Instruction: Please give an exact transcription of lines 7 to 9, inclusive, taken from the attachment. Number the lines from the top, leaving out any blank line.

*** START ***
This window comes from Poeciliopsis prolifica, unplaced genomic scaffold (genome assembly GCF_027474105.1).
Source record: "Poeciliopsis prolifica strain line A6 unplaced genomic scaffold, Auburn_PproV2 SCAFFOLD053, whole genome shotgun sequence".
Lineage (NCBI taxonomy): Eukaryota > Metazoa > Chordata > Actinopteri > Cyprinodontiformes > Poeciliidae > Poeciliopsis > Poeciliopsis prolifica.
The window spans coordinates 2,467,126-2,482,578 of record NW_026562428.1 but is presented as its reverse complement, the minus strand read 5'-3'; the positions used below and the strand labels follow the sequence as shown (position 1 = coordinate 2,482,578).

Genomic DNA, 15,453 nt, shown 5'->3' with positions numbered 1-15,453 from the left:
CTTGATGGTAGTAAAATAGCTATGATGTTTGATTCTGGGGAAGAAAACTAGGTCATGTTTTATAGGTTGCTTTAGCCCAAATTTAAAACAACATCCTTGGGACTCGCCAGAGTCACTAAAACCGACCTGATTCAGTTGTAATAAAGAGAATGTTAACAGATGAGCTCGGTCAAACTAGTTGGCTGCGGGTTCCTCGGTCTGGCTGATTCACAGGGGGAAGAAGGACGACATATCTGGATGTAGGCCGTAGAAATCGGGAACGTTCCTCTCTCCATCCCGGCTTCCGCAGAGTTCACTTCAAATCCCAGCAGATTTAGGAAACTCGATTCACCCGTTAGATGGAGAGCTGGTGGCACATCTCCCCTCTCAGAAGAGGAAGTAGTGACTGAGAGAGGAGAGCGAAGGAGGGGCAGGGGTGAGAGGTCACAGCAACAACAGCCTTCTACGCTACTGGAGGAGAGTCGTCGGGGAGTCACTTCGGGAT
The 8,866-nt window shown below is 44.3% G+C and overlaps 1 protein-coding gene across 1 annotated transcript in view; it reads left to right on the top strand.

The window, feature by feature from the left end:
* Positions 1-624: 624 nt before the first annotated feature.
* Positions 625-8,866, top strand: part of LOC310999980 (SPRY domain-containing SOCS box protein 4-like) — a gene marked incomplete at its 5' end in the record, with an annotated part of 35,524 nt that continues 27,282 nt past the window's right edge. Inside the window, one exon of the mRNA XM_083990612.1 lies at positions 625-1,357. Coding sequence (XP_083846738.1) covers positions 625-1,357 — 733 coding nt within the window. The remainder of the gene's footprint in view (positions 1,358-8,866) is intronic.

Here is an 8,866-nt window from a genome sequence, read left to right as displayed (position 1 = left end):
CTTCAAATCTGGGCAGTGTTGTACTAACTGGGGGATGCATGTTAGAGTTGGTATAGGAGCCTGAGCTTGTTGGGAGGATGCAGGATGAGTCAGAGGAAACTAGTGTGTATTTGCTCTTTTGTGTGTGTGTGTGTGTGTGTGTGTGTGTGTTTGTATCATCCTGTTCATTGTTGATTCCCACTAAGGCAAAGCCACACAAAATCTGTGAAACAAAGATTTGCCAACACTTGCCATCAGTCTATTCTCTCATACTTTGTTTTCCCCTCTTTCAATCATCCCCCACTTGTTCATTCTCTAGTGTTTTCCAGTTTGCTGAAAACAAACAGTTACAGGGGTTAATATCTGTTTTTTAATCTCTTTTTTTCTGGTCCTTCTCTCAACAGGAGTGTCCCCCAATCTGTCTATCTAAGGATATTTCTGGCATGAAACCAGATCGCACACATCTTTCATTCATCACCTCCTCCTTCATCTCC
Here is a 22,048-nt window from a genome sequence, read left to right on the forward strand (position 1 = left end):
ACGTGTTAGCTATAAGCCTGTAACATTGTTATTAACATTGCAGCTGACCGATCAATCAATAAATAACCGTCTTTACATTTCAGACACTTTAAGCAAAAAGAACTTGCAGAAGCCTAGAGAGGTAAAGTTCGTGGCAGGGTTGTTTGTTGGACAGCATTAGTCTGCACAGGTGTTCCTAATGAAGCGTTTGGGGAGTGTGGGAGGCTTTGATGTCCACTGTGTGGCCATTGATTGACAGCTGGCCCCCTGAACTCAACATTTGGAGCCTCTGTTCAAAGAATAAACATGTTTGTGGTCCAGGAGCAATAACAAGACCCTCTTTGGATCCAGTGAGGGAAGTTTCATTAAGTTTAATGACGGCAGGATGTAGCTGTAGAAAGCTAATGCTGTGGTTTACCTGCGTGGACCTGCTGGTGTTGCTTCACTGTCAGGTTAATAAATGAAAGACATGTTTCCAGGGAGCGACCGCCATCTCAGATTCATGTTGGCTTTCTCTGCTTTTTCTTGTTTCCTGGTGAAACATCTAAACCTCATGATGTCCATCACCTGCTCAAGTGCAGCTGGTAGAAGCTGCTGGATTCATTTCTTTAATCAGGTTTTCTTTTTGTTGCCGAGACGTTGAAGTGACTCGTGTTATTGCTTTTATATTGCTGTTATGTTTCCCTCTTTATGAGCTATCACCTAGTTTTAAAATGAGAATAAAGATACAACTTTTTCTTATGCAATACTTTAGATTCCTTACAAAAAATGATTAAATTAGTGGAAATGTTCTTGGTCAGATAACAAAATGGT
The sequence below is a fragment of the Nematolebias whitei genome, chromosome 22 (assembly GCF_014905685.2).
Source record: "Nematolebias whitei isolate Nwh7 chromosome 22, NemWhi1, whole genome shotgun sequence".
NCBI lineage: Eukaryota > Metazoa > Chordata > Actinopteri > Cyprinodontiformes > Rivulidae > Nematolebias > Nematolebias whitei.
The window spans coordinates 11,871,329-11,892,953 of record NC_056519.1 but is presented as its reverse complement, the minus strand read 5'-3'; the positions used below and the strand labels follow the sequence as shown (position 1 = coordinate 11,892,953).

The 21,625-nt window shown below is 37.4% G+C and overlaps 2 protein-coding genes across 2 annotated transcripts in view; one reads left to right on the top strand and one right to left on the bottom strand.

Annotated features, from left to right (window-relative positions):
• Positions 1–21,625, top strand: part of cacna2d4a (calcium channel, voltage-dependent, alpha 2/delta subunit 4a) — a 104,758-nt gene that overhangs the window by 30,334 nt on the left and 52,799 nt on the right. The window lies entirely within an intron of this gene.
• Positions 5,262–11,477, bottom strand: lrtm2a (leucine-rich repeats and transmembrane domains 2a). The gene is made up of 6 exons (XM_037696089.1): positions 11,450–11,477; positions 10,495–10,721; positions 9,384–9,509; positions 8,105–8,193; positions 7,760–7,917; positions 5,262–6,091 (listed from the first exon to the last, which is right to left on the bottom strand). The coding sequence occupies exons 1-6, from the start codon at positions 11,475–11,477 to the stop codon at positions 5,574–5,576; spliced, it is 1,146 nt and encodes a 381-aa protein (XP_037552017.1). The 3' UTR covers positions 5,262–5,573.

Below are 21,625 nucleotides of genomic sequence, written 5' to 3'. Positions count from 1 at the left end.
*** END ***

The 8,866-nt window shown below is 44.3% G+C and overlaps 1 protein-coding gene across 1 annotated transcript in view; it reads left to right on the top strand.

The window, feature by feature from the left end:
* Positions 1-624: 624 nt before the first annotated feature.